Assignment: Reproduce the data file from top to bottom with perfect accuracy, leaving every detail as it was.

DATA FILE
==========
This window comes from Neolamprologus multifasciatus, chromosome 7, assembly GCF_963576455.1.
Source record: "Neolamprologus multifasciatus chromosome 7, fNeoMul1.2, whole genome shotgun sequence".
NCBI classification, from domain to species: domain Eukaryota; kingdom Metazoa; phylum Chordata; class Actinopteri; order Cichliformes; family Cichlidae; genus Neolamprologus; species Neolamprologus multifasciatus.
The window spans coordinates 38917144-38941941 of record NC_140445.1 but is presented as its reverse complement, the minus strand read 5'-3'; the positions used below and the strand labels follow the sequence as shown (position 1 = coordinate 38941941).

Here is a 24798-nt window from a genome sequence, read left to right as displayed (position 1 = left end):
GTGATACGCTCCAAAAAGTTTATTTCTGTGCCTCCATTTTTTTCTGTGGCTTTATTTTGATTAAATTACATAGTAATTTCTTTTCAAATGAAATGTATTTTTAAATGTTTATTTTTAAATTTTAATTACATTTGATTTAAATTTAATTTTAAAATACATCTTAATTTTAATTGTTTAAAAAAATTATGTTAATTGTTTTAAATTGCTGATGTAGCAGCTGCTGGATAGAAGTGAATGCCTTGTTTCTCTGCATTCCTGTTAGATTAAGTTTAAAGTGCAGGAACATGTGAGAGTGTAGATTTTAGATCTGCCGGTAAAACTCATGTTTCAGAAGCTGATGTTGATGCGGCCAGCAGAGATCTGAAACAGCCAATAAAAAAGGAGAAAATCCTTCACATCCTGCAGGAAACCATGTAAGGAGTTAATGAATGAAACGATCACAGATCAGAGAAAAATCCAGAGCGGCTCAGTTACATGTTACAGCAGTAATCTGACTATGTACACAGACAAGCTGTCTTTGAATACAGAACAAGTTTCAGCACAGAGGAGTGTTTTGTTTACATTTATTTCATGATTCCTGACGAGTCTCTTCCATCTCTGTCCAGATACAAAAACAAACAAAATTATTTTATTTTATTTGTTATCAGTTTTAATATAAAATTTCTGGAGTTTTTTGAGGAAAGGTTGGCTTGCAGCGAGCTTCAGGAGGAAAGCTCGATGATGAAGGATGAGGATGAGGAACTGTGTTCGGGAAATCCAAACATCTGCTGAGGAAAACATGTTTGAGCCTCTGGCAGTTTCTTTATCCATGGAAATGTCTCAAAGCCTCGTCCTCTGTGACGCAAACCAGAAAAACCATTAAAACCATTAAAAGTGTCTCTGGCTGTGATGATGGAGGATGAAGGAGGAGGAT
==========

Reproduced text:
This window comes from Neolamprologus multifasciatus, chromosome 7, assembly GCF_963576455.1.
Source record: "Neolamprologus multifasciatus chromosome 7, fNeoMul1.2, whole genome shotgun sequence".
NCBI classification, from domain to species: domain Eukaryota; kingdom Metazoa; phylum Chordata; class Actinopteri; order Cichliformes; family Cichlidae; genus Neolamprologus; species Neolamprologus multifasciatus.
The window spans coordinates 38917144-38941941 of record NC_140445.1 but is presented as its reverse complement, the minus strand read 5'-3'; the positions used below and the strand labels follow the sequence as shown (position 1 = coordinate 38941941).

Here is a 24798-nt window from a genome sequence, read left to right as displayed (position 1 = left end):
GTGATACGCTCCAAAAAGTTTATTTCTGTGCCTCCATTTTTTTCTGTGGCTTTATTTTGATTAAATTACATAGTAATTTCTTTTCAAATGAAATGTATTTTTAAATGTTTATTTTTAAATTTTAATTACATTTGATTTAAATTTAATTTTAAAATACATCTTAATTTTAATTGTTTAAAAAAATTATGTTAATTGTTTTAAATTGCTGATGTAGCAGCTGCTGGATAGAAGTGAATGCCTTGTTTCTCTGCATTCCTGTTAGATTAAGTTTAAAGTGCAGGAACATGTGAGAGTGTAGATTTTAGATCTGCCGGTAAAACTCATGTTTCAGAAGCTGATGTTGATGCGGCCAGCAGAGATCTGAAACAGCCAATAAAAAAGGAGAAAATCCTTCACATCCTGCAGGAAACCATGTAAGGAGTTAATGAATGAAACGATCACAGATCAGAGAAAAATCCAGAGCGGCTCAGTTACATGTTACAGCAGTAATCTGACTATGTACACAGACAAGCTGTCTTTGAATACAGAACAAGTTTCAGCACAGAGGAGTGTTTTGTTTACATTTATTTCATGATTCCTGACGAGTCTCTTCCATCTCTGTCCAGATACAAAAACAAACAAAATTATTTTATTTTATTTGTTATCAGTTTTAATATAAAATTTCTGGAGTTTTTTGAGGAAAGGTTGGCTTGCAGCGAGCTTCAGGAGGAAAGCTCGATGATGAAGGATGAGGATGAGGAACTGTGTTCGGGAAATCCAAACATCTGCTGAGGAAAACATGTTTGAGCCTCTGGCAGTTTCTTTATCCATGGAAATGTCTCAAAGCCTCGTCCTCTGTGACGCAAACCAGAAAAACCATTAAAACCATTAAAAGTGTCTCTGGCTGTGATGATGGAGGATGAAGGAGGAGGAT